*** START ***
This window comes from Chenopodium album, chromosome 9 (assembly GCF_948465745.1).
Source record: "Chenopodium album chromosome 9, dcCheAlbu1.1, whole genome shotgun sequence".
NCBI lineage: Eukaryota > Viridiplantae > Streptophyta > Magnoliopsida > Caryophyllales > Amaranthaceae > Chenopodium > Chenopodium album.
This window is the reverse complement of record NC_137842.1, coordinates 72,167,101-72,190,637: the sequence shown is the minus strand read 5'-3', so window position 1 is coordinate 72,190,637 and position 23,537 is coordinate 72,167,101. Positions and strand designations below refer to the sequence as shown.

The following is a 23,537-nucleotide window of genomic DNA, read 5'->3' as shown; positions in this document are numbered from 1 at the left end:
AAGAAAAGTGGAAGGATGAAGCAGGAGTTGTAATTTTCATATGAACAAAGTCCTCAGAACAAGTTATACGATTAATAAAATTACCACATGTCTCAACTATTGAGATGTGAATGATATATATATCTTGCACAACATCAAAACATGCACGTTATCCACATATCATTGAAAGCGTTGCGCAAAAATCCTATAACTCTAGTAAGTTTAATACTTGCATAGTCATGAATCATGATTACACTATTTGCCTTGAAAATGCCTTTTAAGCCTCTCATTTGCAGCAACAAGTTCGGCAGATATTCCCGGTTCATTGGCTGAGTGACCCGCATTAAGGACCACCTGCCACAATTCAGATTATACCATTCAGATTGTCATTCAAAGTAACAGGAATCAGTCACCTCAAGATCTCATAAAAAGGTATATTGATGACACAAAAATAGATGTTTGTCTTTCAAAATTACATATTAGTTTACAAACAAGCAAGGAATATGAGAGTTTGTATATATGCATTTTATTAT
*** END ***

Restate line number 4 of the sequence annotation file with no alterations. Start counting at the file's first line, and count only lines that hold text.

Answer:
This window is the reverse complement of record NC_137842.1, coordinates 72,167,101-72,190,637: the sequence shown is the minus strand read 5'-3', so window position 1 is coordinate 72,190,637 and position 23,537 is coordinate 72,167,101. Positions and strand designations below refer to the sequence as shown.